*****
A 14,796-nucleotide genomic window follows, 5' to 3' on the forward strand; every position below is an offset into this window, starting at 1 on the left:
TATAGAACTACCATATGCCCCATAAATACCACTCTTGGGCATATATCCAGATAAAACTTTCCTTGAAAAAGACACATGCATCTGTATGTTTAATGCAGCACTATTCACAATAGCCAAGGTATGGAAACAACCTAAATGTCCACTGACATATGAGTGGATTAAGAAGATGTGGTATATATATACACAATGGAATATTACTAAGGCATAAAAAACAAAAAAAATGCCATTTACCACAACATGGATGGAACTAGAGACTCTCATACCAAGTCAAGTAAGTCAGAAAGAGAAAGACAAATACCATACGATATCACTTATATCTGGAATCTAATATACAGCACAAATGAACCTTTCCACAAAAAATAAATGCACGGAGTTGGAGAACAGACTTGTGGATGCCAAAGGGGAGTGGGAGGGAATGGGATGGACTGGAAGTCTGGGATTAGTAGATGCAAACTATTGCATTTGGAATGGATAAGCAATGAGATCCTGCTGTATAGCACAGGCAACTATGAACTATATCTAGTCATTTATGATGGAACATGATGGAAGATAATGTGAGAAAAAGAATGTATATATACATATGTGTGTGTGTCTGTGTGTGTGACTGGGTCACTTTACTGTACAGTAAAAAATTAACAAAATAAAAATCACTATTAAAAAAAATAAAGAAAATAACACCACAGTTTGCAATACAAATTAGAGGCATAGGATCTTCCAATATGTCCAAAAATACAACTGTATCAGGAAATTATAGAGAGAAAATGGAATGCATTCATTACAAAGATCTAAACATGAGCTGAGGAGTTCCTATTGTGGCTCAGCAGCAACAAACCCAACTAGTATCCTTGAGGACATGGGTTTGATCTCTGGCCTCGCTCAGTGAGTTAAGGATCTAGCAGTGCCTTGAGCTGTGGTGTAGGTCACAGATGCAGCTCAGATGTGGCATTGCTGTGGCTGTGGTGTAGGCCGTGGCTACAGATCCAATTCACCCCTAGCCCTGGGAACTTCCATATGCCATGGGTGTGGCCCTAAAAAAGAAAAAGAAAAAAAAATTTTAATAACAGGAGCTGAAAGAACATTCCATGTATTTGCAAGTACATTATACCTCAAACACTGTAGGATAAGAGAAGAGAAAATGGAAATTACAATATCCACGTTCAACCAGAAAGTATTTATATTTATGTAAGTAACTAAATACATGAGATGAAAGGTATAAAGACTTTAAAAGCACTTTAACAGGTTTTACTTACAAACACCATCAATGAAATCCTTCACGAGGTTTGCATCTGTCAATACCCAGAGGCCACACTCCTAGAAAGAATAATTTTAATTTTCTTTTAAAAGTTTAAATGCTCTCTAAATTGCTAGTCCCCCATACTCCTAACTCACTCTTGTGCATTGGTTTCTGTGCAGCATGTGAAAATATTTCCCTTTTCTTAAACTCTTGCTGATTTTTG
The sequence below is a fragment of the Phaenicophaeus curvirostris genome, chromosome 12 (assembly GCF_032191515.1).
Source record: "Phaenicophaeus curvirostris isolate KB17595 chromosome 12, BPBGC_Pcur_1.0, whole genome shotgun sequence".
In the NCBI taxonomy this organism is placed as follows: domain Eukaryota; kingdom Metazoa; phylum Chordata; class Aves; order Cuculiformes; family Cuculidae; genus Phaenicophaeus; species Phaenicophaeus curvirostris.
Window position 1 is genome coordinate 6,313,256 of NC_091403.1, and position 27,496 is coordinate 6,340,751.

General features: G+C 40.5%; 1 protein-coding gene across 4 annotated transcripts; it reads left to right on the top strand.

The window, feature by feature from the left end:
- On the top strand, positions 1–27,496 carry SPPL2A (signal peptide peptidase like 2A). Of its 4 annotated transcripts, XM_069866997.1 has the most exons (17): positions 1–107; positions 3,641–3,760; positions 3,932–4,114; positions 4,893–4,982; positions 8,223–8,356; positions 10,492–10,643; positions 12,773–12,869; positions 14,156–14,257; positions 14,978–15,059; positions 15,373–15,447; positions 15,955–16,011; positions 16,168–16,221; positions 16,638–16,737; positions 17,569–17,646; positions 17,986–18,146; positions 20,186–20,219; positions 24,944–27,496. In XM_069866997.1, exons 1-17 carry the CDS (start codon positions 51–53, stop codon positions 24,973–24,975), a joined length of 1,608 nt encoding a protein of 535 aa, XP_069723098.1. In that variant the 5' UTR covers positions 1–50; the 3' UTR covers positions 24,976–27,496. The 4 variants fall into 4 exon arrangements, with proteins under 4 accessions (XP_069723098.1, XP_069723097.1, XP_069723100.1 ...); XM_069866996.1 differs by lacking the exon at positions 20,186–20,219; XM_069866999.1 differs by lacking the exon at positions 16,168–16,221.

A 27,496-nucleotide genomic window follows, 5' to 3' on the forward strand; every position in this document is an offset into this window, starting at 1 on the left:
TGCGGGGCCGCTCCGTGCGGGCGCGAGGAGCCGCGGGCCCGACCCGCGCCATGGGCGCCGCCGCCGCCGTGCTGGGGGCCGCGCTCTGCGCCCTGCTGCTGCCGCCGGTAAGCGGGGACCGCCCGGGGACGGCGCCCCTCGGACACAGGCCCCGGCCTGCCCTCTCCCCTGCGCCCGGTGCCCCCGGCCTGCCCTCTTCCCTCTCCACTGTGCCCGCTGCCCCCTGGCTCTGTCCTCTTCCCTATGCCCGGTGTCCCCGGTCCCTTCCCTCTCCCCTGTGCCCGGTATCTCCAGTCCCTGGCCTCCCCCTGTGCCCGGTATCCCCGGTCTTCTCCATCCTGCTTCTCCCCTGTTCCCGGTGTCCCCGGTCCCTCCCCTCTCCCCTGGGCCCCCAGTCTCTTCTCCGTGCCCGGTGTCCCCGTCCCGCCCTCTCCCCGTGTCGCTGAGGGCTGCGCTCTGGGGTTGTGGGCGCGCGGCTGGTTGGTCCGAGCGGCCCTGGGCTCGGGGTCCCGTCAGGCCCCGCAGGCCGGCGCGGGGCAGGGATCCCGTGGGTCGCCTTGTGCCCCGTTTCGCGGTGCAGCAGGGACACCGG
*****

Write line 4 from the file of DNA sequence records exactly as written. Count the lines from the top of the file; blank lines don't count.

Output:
Source record: "Phaenicophaeus curvirostris isolate KB17595 chromosome 12, BPBGC_Pcur_1.0, whole genome shotgun sequence".